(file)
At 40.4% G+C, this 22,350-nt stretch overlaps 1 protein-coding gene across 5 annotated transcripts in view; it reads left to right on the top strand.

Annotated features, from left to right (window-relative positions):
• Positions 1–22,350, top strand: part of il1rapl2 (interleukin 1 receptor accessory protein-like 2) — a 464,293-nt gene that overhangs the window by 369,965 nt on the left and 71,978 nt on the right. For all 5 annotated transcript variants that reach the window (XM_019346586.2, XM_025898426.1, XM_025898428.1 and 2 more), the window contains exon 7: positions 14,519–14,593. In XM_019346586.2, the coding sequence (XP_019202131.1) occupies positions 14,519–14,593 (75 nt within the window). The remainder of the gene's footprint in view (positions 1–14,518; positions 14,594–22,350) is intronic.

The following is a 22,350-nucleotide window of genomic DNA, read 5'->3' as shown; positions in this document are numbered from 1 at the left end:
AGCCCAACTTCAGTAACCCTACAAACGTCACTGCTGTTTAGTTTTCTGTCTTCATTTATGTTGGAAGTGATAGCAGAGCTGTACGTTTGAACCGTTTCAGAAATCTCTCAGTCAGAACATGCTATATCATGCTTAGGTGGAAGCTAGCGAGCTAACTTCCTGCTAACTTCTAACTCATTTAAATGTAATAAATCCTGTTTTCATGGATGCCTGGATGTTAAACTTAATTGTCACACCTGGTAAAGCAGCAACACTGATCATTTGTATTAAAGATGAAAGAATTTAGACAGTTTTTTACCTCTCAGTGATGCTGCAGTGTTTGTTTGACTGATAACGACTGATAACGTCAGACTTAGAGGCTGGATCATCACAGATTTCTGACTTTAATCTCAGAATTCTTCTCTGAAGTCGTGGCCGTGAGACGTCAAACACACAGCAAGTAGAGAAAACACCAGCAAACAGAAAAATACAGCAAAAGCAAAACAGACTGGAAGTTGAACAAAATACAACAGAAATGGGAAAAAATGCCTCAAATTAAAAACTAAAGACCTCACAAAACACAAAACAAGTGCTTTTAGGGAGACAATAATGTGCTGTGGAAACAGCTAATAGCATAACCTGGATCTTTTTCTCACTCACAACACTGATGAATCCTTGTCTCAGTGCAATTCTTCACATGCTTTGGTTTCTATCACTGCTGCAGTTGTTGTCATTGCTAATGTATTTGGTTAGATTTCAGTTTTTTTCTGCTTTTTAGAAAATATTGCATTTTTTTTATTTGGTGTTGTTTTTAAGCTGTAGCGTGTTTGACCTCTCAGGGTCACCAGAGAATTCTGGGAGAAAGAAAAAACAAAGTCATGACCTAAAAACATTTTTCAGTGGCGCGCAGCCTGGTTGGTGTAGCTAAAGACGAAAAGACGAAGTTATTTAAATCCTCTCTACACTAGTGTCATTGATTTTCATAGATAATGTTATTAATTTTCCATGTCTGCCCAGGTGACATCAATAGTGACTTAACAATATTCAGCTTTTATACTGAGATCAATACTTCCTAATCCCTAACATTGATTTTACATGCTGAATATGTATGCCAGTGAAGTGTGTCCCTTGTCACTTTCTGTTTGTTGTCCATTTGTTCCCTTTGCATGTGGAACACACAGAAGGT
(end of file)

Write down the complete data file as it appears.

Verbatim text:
At 40.4% G+C, this 22,350-nt stretch overlaps 1 protein-coding gene across 5 annotated transcripts in view; it reads left to right on the top strand.

Annotated features, from left to right (window-relative positions):
• Positions 1–22,350, top strand: part of il1rapl2 (interleukin 1 receptor accessory protein-like 2) — a 464,293-nt gene that overhangs the window by 369,965 nt on the left and 71,978 nt on the right. For all 5 annotated transcript variants that reach the window (XM_019346586.2, XM_025898426.1, XM_025898428.1 and 2 more), the window contains exon 7: positions 14,519–14,593. In XM_019346586.2, the coding sequence (XP_019202131.1) occupies positions 14,519–14,593 (75 nt within the window). The remainder of the gene's footprint in view (positions 1–14,518; positions 14,594–22,350) is intronic.

The following is a 22,350-nucleotide window of genomic DNA, read 5'->3' as shown; positions in this document are numbered from 1 at the left end:
AGCCCAACTTCAGTAACCCTACAAACGTCACTGCTGTTTAGTTTTCTGTCTTCATTTATGTTGGAAGTGATAGCAGAGCTGTACGTTTGAACCGTTTCAGAAATCTCTCAGTCAGAACATGCTATATCATGCTTAGGTGGAAGCTAGCGAGCTAACTTCCTGCTAACTTCTAACTCATTTAAATGTAATAAATCCTGTTTTCATGGATGCCTGGATGTTAAACTTAATTGTCACACCTGGTAAAGCAGCAACACTGATCATTTGTATTAAAGATGAAAGAATTTAGACAGTTTTTTACCTCTCAGTGATGCTGCAGTGTTTGTTTGACTGATAACGACTGATAACGTCAGACTTAGAGGCTGGATCATCACAGATTTCTGACTTTAATCTCAGAATTCTTCTCTGAAGTCGTGGCCGTGAGACGTCAAACACACAGCAAGTAGAGAAAACACCAGCAAACAGAAAAATACAGCAAAAGCAAAACAGACTGGAAGTTGAACAAAATACAACAGAAATGGGAAAAAATGCCTCAAATTAAAAACTAAAGACCTCACAAAACACAAAACAAGTGCTTTTAGGGAGACAATAATGTGCTGTGGAAACAGCTAATAGCATAACCTGGATCTTTTTCTCACTCACAACACTGATGAATCCTTGTCTCAGTGCAATTCTTCACATGCTTTGGTTTCTATCACTGCTGCAGTTGTTGTCATTGCTAATGTATTTGGTTAGATTTCAGTTTTTTTCTGCTTTTTAGAAAATATTGCATTTTTTTTATTTGGTGTTGTTTTTAAGCTGTAGCGTGTTTGACCTCTCAGGGTCACCAGAGAATTCTGGGAGAAAGAAAAAACAAAGTCATGACCTAAAAACATTTTTCAGTGGCGCGCAGCCTGGTTGGTGTAGCTAAAGACGAAAAGACGAAGTTATTTAAATCCTCTCTACACTAGTGTCATTGATTTTCATAGATAATGTTATTAATTTTCCATGTCTGCCCAGGTGACATCAATAGTGACTTAACAATATTCAGCTTTTATACTGAGATCAATACTTCCTAATCCCTAACATTGATTTTACATGCTGAATATGTATGCCAGTGAAGTGTGTCCCTTGTCACTTTCTGTTTGTTGTCCATTTGTTCCCTTTGCATGTGGAACACACAGAAGGT